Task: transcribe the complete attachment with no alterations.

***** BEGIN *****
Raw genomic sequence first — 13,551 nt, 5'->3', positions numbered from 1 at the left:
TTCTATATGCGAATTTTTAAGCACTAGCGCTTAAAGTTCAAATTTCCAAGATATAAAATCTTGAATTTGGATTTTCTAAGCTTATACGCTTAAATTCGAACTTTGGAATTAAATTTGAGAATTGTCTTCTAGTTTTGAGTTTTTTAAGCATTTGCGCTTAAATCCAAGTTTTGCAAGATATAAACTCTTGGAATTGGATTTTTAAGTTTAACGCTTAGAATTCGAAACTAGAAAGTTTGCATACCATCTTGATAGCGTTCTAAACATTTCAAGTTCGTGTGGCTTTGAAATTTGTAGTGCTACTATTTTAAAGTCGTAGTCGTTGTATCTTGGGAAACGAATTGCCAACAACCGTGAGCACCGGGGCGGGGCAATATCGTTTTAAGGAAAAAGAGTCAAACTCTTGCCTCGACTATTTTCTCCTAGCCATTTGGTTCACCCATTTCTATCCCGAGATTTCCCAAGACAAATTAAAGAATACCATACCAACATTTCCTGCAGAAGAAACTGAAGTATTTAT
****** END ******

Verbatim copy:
Raw genomic sequence first — 13,551 nt, 5'->3', positions numbered from 1 at the left:
TTCTATATGCGAATTTTTAAGCACTAGCGCTTAAAGTTCAAATTTCCAAGATATAAAATCTTGAATTTGGATTTTCTAAGCTTATACGCTTAAATTCGAACTTTGGAATTAAATTTGAGAATTGTCTTCTAGTTTTGAGTTTTTTAAGCATTTGCGCTTAAATCCAAGTTTTGCAAGATATAAACTCTTGGAATTGGATTTTTAAGTTTAACGCTTAGAATTCGAAACTAGAAAGTTTGCATACCATCTTGATAGCGTTCTAAACATTTCAAGTTCGTGTGGCTTTGAAATTTGTAGTGCTACTATTTTAAAGTCGTAGTCGTTGTATCTTGGGAAACGAATTGCCAACAACCGTGAGCACCGGGGCGGGGCAATATCGTTTTAAGGAAAAAGAGTCAAACTCTTGCCTCGACTATTTTCTCCTAGCCATTTGGTTCACCCATTTCTATCCCGAGATTTCCCAAGACAAATTAAAGAATACCATACCAACATTTCCTGCAGAAGAAACTGAAGTATTTAT